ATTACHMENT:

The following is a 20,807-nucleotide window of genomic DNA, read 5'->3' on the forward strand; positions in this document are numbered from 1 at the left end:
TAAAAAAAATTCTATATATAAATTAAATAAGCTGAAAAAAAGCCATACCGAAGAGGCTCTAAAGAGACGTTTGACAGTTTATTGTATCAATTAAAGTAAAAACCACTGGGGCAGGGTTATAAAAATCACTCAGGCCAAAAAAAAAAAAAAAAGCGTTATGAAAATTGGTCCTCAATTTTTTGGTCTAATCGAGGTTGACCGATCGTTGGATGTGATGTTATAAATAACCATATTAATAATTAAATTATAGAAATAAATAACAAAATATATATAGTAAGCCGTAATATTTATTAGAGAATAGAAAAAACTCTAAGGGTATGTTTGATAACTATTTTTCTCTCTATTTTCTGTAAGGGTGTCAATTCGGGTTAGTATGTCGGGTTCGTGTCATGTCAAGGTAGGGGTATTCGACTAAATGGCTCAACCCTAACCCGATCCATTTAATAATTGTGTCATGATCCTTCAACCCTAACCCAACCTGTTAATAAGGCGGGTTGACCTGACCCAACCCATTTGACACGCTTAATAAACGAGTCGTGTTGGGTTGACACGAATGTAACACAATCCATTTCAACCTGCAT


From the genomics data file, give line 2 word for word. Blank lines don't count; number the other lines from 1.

TAAAAAAAATTCTATATATAAATTAAATAAGCTGAAAAAAAGCCATACCGAAGAGGCTCTAAAGAGACGTTTGACAGTTTATTGTATCAATTAAAGTAAAAACCACTGGGGCAGGGTTATAAAAATCACTCAGGCCAAAAAAAAAAAAAAAAGCGTTATGAAAATTGGTCCTCAATTTTTTGGTCTAATCGAGGTTGACCGATCGTTGGATGTGATGTTATAAATAACCATATTAATAATTAAATTATAGAAATAAATAACAAAATATATATAGTAAGCCGTAATATTTATTAGAGAATAGAAAAAACTCTAAGGGTATGTTTGATAACTATTTTTCTCTCTATTTTCTGTAAGGGTGTCAATTCGGGTTAGTATGTCGGGTTCGTGTCATGTCAAGGTAGGGGTATTCGACTAAATGGCTCAACCCTAACCCGATCCATTTAATAATTGTGTCATGATCCTTCAACCCTAACCCAACCTGTTAATAAGGCGGGTTGACCTGACCCAACCCATTTGACACGCTTAATAAACGAGTCGTGTTGGGTTGACACGAATGTAACACAATCCATTTCAACCTGCAT